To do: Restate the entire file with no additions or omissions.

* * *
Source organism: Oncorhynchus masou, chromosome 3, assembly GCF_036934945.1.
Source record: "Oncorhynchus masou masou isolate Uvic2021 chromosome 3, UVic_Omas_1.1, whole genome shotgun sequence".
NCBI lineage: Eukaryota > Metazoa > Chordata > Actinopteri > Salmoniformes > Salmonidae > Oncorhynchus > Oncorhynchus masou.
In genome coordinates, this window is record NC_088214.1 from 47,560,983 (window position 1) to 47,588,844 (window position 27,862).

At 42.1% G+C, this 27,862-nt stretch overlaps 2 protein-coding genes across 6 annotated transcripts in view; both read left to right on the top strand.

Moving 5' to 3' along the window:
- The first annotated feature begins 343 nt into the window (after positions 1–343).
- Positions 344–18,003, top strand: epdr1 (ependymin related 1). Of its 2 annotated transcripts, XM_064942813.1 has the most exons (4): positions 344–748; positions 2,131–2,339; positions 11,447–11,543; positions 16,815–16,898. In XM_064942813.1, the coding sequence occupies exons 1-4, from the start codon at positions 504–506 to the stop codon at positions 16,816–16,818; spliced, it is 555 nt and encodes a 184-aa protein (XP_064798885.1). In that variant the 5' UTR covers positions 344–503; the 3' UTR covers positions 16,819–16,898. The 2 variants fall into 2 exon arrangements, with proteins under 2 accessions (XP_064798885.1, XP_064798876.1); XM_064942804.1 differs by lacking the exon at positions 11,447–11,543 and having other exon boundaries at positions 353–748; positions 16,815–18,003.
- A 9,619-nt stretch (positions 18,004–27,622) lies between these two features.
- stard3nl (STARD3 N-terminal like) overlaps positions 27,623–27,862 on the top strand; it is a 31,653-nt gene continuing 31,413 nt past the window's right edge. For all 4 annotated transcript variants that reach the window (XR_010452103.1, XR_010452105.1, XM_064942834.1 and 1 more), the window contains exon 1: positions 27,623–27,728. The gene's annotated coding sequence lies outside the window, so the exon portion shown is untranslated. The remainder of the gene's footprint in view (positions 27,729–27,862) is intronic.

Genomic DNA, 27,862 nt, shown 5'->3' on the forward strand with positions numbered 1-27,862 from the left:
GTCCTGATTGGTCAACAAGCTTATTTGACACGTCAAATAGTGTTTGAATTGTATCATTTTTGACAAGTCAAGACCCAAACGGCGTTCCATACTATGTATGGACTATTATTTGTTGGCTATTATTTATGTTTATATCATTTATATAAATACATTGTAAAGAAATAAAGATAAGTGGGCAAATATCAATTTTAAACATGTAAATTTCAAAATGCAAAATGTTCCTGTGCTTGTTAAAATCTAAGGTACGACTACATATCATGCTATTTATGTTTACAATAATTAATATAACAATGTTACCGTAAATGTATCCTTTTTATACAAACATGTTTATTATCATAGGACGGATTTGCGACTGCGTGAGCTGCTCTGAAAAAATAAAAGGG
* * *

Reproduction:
Source organism: Oncorhynchus masou, chromosome 3, assembly GCF_036934945.1.
Source record: "Oncorhynchus masou masou isolate Uvic2021 chromosome 3, UVic_Omas_1.1, whole genome shotgun sequence".
NCBI lineage: Eukaryota > Metazoa > Chordata > Actinopteri > Salmoniformes > Salmonidae > Oncorhynchus > Oncorhynchus masou.
In genome coordinates, this window is record NC_088214.1 from 47,560,983 (window position 1) to 47,588,844 (window position 27,862).

At 42.1% G+C, this 27,862-nt stretch overlaps 2 protein-coding genes across 6 annotated transcripts in view; both read left to right on the top strand.

Moving 5' to 3' along the window:
- The first annotated feature begins 343 nt into the window (after positions 1–343).
- Positions 344–18,003, top strand: epdr1 (ependymin related 1). Of its 2 annotated transcripts, XM_064942813.1 has the most exons (4): positions 344–748; positions 2,131–2,339; positions 11,447–11,543; positions 16,815–16,898. In XM_064942813.1, the coding sequence occupies exons 1-4, from the start codon at positions 504–506 to the stop codon at positions 16,816–16,818; spliced, it is 555 nt and encodes a 184-aa protein (XP_064798885.1). In that variant the 5' UTR covers positions 344–503; the 3' UTR covers positions 16,819–16,898. The 2 variants fall into 2 exon arrangements, with proteins under 2 accessions (XP_064798885.1, XP_064798876.1); XM_064942804.1 differs by lacking the exon at positions 11,447–11,543 and having other exon boundaries at positions 353–748; positions 16,815–18,003.
- A 9,619-nt stretch (positions 18,004–27,622) lies between these two features.
- stard3nl (STARD3 N-terminal like) overlaps positions 27,623–27,862 on the top strand; it is a 31,653-nt gene continuing 31,413 nt past the window's right edge. For all 4 annotated transcript variants that reach the window (XR_010452103.1, XR_010452105.1, XM_064942834.1 and 1 more), the window contains exon 1: positions 27,623–27,728. The gene's annotated coding sequence lies outside the window, so the exon portion shown is untranslated. The remainder of the gene's footprint in view (positions 27,729–27,862) is intronic.

Genomic DNA, 27,862 nt, shown 5'->3' on the forward strand with positions numbered 1-27,862 from the left:
GTCCTGATTGGTCAACAAGCTTATTTGACACGTCAAATAGTGTTTGAATTGTATCATTTTTGACAAGTCAAGACCCAAACGGCGTTCCATACTATGTATGGACTATTATTTGTTGGCTATTATTTATGTTTATATCATTTATATAAATACATTGTAAAGAAATAAAGATAAGTGGGCAAATATCAATTTTAAACATGTAAATTTCAAAATGCAAAATGTTCCTGTGCTTGTTAAAATCTAAGGTACGACTACATATCATGCTATTTATGTTTACAATAATTAATATAACAATGTTACCGTAAATGTATCCTTTTTATACAAACATGTTTATTATCATAGGACGGATTTGCGACTGCGTGAGCTGCTCTGAAAAAATAAAAGGG